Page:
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Finding Your Purpose / Passion / Career Central Purpose

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For a young person, choosing the path to your happiness is the most personal quest you will ever take. I would be cautious of asking for directions from any group, even a group of Objectivists. You must have an idea of the things or experiences that have brought you the most joy in life, that is, somethings that has market value. If you are a deep thinker, take a stab at writing. If haircuts fascinate you, perhaps you might take up hair styling. If health is your highest value, you may pursue a future in fitness, or a medical profession. Psychiatry, economics, acting, if you're young, you have time to develop and master skills in the field of your choice. However, always remember it is your choice, allow no one to dissuade you, and avoid those who are not encouraging you in your effort. Good luck, and good premises.

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Productivity isn't really a commandment to build and make in the tangible sense. All it really means is that it is virtuous to be an active thinker, since it brings about the things that are good in l

I'd say productivity in an Objectivist context has to have a physical element. The idea that productivity is a virtue comes from the fact that, in a general sense, human survival depends on physical r

One person might say, "The most important thing in life is to be rational."

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Another person might say, "The most important thing in life is happiness."

...

Still, another person might say, "The most important thing in life is my life."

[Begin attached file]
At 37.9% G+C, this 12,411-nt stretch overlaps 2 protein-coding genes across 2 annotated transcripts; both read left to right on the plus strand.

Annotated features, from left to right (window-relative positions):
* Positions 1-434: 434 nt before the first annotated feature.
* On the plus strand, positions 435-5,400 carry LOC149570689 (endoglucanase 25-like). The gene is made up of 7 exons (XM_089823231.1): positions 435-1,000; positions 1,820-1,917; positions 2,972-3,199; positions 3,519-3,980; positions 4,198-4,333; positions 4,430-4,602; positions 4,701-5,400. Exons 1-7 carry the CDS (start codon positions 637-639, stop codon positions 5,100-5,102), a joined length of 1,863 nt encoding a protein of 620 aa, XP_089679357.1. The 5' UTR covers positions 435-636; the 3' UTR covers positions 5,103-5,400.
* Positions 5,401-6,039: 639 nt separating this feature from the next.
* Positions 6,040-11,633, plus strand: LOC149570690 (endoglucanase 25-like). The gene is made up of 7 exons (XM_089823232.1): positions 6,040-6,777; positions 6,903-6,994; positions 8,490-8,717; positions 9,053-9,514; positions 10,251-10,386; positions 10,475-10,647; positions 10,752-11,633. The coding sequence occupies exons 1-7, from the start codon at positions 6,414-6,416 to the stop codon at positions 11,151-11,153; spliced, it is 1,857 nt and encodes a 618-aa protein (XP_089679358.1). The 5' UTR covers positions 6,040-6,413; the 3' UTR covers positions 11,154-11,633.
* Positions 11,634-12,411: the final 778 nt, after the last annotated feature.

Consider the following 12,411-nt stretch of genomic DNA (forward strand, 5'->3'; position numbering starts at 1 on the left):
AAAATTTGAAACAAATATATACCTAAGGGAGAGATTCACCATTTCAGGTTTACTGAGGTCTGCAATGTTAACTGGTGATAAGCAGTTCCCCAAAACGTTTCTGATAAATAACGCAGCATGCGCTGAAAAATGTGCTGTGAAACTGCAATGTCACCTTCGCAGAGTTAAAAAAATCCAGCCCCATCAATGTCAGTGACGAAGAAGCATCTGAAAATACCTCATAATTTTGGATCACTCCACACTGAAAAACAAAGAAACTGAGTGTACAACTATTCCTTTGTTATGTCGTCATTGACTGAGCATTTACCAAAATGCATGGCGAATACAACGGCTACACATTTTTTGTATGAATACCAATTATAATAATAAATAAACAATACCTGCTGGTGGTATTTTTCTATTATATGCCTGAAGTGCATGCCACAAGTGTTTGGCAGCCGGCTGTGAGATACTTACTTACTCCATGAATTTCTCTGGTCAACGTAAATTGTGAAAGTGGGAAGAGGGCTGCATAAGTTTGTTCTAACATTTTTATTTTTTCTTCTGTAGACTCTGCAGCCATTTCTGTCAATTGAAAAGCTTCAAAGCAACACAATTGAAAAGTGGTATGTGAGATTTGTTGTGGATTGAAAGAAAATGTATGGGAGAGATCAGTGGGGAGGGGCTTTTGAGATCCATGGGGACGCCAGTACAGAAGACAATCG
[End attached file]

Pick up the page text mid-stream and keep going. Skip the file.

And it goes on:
These answers are too abstract, and they are also universal (assuming Objectivism). Every Objectivist would say he wants to be happy and rational and that he values his life.

The concept of a "central purpose" is more specific and individual. So, one person might formulate his central purpose around architecture, and another might do so around exploring and re-telling history, and so on. [i don't mean these to be ideal statements: just showing the level of abstraction involved.]

There are a few good existing threads on the forum, on this topic.

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These answers are too abstract, and they are also universal (assuming Objectivism). Every Objectivist would say he wants to be happy and rational and that he values his life.

The concept of a "central purpose" is more specific and individual. So, one person might formulate his central purpose around architecture, and another might do so around exploring and re-telling history, and so on. [i don't mean these to be ideal statements: just showing the level of abstraction involved.]

There are a few good existing threads on the forum, on this topic.

 

Right. I mean, I understand that a purpose is specific and individual.

 

The way I interpreted her advice, though, was that in thinking about this question she posed, it would help me to discover what purpose I should choose.

 

But, in order to be successful in this, I would have to know exactly what she meant by the question so that I can answer it properly.

 

Are you saying that when she asks, "... what do you consider the most important thing in life, and why?", you believe she wants the answer to THAT question to be a person's career choice? Because the way I interpreted her advice was that you first answer that question and THEN the choice of a career will "suggest itself".

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Are you saying that when she asks, "... what do you consider the most important thing in life, and why?", you believe she wants the answer to THAT question to be a person's career choice?